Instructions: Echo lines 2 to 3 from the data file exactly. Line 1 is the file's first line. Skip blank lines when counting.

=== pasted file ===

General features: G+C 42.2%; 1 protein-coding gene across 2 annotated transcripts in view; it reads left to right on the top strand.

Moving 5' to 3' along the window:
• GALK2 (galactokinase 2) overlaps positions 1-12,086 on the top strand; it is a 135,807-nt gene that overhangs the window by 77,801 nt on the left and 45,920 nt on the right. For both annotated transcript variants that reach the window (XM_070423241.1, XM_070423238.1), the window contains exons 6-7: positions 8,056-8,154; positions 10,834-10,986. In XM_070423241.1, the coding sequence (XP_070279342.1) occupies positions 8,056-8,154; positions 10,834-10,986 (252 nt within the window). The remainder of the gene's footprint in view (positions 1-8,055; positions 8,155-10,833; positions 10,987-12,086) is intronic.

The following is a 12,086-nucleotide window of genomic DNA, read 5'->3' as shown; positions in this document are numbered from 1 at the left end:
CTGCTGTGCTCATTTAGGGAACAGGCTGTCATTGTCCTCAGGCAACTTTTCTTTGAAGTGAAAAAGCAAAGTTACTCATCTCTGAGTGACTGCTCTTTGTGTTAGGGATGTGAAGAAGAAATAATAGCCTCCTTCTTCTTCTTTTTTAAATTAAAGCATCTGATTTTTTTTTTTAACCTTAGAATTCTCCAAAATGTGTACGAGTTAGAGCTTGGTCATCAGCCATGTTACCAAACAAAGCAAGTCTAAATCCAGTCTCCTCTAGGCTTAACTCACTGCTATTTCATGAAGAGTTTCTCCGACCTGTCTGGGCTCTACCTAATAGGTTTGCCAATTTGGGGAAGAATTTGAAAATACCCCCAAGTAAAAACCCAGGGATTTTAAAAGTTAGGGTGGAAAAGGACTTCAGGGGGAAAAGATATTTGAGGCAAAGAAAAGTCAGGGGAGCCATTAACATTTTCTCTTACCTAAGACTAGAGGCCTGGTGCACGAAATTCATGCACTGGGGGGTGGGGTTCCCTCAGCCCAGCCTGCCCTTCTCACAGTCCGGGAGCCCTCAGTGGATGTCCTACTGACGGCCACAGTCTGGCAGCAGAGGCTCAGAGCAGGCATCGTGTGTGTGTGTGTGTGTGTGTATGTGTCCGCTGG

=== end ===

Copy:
Moving 5' to 3' along the window:
• GALK2 (galactokinase 2) overlaps positions 1-12,086 on the top strand; it is a 135,807-nt gene that overhangs the window by 77,801 nt on the left and 45,920 nt on the right. For both annotated transcript variants that reach the window (XM_070423241.1, XM_070423238.1), the window contains exons 6-7: positions 8,056-8,154; positions 10,834-10,986. In XM_070423241.1, the coding sequence (XP_070279342.1) occupies positions 8,056-8,154; positions 10,834-10,986 (252 nt within the window). The remainder of the gene's footprint in view (positions 1-8,055; positions 8,155-10,833; positions 10,987-12,086) is intronic.